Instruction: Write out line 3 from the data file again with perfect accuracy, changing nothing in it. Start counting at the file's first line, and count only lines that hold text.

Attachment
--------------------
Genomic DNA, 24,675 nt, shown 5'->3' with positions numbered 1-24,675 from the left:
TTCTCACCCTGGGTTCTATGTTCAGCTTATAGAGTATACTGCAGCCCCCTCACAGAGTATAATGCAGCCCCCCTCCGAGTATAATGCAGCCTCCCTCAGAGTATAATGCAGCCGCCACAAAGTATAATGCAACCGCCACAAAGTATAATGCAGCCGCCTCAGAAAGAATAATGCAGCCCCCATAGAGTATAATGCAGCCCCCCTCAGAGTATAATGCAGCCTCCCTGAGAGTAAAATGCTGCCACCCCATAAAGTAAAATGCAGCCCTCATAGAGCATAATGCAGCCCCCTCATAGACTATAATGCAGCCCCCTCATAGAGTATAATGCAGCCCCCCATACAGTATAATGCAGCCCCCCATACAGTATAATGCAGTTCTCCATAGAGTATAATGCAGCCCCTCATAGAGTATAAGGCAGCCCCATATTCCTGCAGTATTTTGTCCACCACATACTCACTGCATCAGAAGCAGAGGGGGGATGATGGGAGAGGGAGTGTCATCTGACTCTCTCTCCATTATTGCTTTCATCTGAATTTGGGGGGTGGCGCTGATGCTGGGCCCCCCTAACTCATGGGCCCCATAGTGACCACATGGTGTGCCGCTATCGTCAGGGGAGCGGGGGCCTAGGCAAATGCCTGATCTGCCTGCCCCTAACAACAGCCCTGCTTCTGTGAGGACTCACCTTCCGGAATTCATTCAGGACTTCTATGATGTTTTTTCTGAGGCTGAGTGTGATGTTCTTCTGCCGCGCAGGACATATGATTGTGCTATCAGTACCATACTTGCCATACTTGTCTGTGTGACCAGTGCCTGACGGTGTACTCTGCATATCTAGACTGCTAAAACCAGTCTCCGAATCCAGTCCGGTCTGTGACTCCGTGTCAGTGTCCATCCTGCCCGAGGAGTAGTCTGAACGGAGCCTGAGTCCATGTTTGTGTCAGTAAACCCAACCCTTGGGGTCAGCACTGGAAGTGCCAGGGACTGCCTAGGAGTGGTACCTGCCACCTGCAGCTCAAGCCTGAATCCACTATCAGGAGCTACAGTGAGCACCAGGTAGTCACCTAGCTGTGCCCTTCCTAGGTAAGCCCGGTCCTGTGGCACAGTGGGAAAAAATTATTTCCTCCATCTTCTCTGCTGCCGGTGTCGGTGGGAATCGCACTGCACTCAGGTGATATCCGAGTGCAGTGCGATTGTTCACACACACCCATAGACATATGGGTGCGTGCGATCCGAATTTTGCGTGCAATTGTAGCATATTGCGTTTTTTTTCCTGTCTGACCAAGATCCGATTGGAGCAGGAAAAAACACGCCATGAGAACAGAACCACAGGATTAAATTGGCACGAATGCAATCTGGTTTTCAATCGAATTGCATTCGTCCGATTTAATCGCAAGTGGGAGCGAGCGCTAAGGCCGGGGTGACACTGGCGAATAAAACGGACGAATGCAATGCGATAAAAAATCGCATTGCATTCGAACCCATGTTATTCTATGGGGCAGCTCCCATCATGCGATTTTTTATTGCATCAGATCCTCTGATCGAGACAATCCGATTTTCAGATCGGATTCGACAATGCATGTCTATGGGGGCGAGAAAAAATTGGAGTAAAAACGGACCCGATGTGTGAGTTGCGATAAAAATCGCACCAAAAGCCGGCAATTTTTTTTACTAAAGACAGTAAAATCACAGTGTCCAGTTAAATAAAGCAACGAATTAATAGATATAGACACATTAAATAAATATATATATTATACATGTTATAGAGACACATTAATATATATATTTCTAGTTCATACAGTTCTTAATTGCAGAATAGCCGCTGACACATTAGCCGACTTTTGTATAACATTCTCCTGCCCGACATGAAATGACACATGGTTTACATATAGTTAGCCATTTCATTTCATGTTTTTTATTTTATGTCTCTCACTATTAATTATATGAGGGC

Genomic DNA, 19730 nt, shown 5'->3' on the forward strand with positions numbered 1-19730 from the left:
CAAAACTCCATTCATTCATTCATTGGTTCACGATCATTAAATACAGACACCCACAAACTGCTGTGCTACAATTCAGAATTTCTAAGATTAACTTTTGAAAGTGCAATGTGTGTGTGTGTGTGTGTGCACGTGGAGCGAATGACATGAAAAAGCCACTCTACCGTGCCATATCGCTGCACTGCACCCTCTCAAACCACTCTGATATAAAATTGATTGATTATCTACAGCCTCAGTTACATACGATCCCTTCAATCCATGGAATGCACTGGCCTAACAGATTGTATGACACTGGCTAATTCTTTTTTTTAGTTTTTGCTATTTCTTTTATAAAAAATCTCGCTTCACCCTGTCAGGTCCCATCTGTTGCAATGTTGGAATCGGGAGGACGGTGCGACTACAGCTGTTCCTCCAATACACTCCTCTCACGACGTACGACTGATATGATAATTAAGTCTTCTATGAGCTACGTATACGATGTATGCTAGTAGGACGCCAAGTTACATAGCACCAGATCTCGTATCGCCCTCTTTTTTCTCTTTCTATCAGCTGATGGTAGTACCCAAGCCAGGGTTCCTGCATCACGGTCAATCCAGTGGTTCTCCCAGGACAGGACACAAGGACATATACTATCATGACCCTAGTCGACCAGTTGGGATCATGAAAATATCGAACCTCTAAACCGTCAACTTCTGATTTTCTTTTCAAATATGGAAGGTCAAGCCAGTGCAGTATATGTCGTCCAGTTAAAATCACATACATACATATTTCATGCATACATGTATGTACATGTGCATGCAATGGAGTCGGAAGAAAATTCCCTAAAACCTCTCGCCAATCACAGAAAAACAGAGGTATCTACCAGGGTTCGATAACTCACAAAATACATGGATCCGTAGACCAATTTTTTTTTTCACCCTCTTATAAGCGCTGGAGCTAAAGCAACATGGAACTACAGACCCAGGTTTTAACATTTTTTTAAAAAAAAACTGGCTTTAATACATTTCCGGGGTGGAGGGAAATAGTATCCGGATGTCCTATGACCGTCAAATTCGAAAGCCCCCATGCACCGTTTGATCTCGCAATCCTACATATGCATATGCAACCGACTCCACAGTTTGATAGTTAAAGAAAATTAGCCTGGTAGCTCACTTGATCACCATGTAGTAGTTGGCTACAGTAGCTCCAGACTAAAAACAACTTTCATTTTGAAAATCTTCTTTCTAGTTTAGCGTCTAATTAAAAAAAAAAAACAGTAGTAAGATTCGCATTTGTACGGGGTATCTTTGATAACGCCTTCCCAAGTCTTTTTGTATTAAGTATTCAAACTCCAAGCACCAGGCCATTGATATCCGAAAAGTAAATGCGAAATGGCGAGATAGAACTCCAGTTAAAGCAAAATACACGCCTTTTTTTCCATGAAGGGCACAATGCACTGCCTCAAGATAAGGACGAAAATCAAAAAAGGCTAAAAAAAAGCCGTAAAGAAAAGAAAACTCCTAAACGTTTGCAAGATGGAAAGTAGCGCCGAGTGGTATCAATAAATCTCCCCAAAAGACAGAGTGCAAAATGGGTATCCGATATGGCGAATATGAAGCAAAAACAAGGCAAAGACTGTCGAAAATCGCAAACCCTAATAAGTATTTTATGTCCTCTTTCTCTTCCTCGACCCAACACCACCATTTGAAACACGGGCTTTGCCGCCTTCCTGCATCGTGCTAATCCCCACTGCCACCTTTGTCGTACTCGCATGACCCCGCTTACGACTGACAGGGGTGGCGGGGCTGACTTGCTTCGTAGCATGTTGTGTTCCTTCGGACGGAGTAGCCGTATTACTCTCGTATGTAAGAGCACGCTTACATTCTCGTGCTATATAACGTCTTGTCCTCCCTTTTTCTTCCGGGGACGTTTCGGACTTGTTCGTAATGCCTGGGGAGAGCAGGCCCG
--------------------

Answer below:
Genomic DNA, 19730 nt, shown 5'->3' on the forward strand with positions numbered 1-19730 from the left: